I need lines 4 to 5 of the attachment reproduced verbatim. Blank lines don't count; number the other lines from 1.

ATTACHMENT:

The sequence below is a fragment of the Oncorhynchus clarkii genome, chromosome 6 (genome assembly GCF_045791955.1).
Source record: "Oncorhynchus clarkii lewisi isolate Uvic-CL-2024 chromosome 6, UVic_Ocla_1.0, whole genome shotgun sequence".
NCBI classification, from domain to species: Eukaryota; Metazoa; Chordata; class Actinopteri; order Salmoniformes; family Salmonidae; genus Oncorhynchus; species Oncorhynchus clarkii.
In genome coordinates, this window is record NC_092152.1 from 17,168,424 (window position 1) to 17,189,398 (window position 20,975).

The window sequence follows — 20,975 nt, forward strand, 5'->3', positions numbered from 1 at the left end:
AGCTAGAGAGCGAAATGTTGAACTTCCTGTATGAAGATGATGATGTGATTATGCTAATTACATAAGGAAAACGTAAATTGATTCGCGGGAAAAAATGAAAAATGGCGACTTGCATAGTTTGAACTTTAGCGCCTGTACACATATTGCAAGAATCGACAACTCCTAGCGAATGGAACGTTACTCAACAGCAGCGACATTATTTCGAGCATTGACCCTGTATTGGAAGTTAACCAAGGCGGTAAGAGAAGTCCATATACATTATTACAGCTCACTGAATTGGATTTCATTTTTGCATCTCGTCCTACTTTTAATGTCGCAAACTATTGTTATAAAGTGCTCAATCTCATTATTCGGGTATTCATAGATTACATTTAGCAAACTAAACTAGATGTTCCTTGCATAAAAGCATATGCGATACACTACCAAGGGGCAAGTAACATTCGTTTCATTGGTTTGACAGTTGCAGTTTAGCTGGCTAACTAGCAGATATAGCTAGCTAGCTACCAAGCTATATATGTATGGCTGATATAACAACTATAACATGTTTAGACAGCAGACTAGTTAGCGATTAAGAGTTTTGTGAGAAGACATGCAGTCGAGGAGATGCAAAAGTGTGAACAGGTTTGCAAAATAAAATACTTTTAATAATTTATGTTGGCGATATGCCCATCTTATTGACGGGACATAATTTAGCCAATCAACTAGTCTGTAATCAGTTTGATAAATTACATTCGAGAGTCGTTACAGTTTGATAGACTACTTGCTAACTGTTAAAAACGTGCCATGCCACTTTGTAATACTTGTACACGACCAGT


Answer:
In genome coordinates, this window is record NC_092152.1 from 17,168,424 (window position 1) to 17,189,398 (window position 20,975).

The window sequence follows — 20,975 nt, forward strand, 5'->3', positions numbered from 1 at the left end: